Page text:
While I waited desperately for the carrots to change color (they never did), I started cutting up the onions. I don't know where we got these onions, but they are the most pungent, eye-penetrating onions ever in the history of mankind. The oil in the dutch oven was starting to smoke, and the odor of onion was so universal that I couldn't even keep my eyes open.

You can imagine me at this point, standing in my kitchen, barefoot, trying not to step on my cat, whimperingly attempting to sing along with "Someone to Watch Over Me," a blister on my hand from the crappy knife, carrot-ends everywhere, wreathed in oil smoke, cutting onions with my eyes closed. Don't judge me.

I managed to get the onions cut without injury (the knife was that dull) and dumped them into the pot. The carrots still weren't brown, but I gave up on that. The onions did brown, and fairly quickly, and I threw a handful (2 Tablespoons? I laugh in the face of recipes!) of flour in there and tossed everything. The flour coated the vegetables nicely and promised to thicken the sauce for me later.

I turned my attention to the wine.

Now, you have to understand, we don't drink a lot of wine. Mr. Scrimp prefers beer, and I don't drink often enough to merit opening bottles of wine just for me. And when we do drink wine, Mr. Scrimp or Brother-in-Law Scrimp (who likes wine more than either of us) always opens it. We have the worst kind of corkscrew, and it is generally beyond my strength to physically wrench the cork from the bottle without any kind of lever.

Like this, except ours is black. Because it's evil.
How do you open a bottle of wine? I started peeling away the metal-y paper-y stuff from around the top of the bottle, praying desperately for a screw-top.

My heart sank when I saw the cork, but I rolled up my sleeves, twisted the corkscrew in there, and started to pull.

You can imagine me at this point, standing in my kitchen, barefoot, trying not to step on my cat, barely even hearing the lovely strains of "C'est si Bon," a blister on my hand from the crappy knife, carrot-ends, onionskins, and oil smoke everywhere, the contents of my dutch oven starting to burn, contorting myself into absurd positions as I tried to get purchase with my wet, onion-y hands anywhere on this bottle.

I finally managed to wrestle the corkscrew out using sheer force of will (and possibly telekinesis because that corkscrew is worthless) and bracing it between my knees. It flew out so quickly and so hard that wine, of course, spattered all over my kitchen floor.

I took a couple of swigs of the wine and tried not to cry.

Having pulled myself together, I dumped the meat into the pot, stirred everything up, and poured in enough wine that it seemed like it would braise alright. Happily, I had remembered to preheat the oven, so I went to get the lid of the dutch oven to pop it on and throw everything in.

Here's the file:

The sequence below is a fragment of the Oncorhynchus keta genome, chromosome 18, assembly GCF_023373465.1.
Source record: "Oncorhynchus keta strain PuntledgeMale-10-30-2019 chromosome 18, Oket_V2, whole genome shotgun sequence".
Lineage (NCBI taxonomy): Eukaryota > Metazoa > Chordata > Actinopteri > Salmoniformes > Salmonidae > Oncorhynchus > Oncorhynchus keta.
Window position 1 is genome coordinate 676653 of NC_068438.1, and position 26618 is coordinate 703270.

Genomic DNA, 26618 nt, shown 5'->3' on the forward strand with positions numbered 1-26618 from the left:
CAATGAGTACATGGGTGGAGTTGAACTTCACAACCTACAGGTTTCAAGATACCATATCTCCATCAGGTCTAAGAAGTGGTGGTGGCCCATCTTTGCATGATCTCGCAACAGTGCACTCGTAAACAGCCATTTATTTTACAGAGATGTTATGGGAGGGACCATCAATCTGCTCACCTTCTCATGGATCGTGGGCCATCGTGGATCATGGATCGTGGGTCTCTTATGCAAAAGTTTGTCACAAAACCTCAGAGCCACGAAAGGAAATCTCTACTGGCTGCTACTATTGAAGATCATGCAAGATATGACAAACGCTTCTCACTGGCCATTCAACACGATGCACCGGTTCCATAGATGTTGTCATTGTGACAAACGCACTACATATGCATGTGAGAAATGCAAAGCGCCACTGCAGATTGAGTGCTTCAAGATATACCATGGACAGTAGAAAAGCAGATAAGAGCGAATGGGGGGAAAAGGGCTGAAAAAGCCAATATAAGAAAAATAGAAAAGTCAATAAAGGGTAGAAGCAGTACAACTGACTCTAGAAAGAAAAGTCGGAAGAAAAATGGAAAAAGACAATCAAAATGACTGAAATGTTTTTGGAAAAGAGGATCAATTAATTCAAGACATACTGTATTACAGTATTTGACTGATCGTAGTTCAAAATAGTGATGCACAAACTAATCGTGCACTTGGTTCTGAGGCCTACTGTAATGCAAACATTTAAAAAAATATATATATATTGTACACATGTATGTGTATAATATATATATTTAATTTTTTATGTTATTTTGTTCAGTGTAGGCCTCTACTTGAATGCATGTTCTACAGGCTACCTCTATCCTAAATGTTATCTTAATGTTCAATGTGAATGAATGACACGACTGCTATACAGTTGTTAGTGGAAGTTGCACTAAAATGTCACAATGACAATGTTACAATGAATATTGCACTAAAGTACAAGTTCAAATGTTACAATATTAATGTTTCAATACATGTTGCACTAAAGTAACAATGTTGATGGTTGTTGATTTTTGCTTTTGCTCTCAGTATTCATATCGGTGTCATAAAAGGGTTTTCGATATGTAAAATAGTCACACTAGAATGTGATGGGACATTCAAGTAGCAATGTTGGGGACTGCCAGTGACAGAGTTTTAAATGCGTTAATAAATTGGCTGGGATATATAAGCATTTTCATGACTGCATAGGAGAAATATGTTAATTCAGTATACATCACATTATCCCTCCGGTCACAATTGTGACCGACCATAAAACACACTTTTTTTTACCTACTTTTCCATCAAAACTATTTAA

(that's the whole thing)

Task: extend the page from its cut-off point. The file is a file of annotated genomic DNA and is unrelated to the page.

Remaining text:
I have discovered a smell worse than poop.

I washed lentil residue off the lid of the dutch oven and tried again, taking another swig of wine. This time, I got the lid on there and managed to shove the thing into my oven with a minimum of further damage to myself or my kitchen (although I did have to shift the oven racks around with no potholders, an exciting adventure all by itself).

I poured a glass of wine, sat down to enjoy it, looked at the clock, and realized that I was 5 minutes late to leave to pick Mr. Scrimp up from work.

It's 5pm now. My in-laws are coming over at 7, although I seriously considered canceling on them (love you guys!). The house is a wreck, I desperately need a shower and a change of clothes, I still haven't got any mushrooms, and I have more work to do.

Don't judge me.


  1. Oh my gosh Beth!! I love you and I love to read what you write!! Thank you for all of this: For not cancelling, for the dinner to come, and for writing all this out for the world to enjoy!!

  2. Oh Beth, this makes me want to laugh and give you a sympathy hug. I hope all went well!

  3. on behalf of the corkscrew, it was cheap, we both wanted wine, and you didn't have one.

  4. Love you. This was uproariously funny, except that it happened to you. I hope the BB was delicious.

  5. Poor corkscrew and you. I adore you to no end.

  6. Oh my!! I had a very similar instance with a pecan pie... I glanced over the recipe and came back and realized that EVERY RECIPE IN THE WORLD for pecan pie calls for corn syrup. This was of course after getting all prepped and ready to go.

    I used maple syrup instead and it was decent.

    I've had many similar moments like this and luckily it only makes you laugh in the end.

  7. Poor Beth! I'm so sorry it was such a disaster. No fun. :( I hope it at least tasted good.
    Mr. Mac and I have the exact same black, evil corkscrew, only without the crosspiece, which he apparently lost before I lived here. We've found a claw hammer defeats the evil pretty easily. Takes a minute, but it works to just pull out the corkscrew and cork like a nail.